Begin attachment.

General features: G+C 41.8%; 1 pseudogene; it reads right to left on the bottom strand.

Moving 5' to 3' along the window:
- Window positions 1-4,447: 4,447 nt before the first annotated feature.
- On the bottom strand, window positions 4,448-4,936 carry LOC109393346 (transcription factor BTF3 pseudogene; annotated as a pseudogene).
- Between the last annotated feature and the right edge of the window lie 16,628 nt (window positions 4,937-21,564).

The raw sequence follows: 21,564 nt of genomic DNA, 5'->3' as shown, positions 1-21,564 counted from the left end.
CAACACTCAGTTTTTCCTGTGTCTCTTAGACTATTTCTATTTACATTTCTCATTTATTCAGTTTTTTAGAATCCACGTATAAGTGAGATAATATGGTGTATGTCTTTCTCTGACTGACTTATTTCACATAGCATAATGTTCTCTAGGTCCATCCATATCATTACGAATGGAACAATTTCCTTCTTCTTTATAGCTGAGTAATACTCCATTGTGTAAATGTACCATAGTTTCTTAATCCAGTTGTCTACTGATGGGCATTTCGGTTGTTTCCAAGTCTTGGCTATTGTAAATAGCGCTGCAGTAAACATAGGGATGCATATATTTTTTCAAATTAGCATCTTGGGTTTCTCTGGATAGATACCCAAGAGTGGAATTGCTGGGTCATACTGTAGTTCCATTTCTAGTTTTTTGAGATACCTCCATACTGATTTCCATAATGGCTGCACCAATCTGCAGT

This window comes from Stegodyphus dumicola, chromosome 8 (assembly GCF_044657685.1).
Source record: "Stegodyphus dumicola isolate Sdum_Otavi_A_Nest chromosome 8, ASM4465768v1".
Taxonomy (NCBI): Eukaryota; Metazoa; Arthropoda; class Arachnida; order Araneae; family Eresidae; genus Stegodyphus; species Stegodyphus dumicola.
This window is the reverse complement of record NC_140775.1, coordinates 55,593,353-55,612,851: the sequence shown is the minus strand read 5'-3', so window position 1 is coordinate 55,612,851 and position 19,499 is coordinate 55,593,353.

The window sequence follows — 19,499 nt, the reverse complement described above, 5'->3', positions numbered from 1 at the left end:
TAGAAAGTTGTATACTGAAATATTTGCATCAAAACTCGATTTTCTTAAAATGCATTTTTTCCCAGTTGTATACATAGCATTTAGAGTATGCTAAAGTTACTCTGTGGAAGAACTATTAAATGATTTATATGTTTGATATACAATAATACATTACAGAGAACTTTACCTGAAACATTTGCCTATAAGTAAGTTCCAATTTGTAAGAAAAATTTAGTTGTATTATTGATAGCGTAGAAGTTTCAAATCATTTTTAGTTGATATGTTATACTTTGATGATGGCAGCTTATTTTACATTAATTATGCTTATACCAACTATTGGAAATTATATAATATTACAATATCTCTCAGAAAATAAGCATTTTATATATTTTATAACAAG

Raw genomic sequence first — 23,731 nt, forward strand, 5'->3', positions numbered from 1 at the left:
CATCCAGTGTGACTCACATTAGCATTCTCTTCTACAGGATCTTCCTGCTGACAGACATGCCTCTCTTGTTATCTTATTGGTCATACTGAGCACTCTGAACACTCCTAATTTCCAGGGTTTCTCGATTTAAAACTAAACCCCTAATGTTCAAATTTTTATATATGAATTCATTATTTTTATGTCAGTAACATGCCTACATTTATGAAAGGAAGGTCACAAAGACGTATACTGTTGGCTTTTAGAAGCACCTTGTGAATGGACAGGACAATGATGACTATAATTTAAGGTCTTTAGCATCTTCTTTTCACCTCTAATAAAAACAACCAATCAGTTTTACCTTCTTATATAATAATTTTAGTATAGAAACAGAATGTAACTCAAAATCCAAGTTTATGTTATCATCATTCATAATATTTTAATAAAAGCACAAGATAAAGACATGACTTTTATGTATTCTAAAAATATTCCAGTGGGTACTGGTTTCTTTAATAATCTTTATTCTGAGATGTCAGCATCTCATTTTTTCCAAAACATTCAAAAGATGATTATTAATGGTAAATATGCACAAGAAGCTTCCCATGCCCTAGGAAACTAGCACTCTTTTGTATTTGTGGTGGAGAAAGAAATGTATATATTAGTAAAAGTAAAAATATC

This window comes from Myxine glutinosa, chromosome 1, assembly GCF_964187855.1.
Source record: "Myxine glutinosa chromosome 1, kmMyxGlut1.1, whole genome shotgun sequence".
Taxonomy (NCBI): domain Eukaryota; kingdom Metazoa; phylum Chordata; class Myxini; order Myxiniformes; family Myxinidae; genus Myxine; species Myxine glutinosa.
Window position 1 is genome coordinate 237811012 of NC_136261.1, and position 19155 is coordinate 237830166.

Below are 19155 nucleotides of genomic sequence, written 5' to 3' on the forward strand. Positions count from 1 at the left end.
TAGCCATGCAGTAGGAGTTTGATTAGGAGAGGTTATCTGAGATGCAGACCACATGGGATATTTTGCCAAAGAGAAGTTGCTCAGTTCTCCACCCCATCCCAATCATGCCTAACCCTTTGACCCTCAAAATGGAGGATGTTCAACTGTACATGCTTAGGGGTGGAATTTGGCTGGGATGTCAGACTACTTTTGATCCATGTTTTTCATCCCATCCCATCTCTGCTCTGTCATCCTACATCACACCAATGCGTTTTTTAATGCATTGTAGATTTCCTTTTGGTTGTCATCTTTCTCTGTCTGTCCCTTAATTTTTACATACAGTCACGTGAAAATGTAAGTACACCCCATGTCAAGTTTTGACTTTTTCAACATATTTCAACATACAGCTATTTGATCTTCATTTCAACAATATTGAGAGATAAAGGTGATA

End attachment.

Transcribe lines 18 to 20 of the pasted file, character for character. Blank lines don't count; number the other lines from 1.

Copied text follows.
Taxonomy (NCBI): domain Eukaryota; kingdom Metazoa; phylum Chordata; class Myxini; order Myxiniformes; family Myxinidae; genus Myxine; species Myxine glutinosa.
Window position 1 is genome coordinate 237811012 of NC_136261.1, and position 19155 is coordinate 237830166.

Below are 19155 nucleotides of genomic sequence, written 5' to 3' on the forward strand. Positions count from 1 at the left end.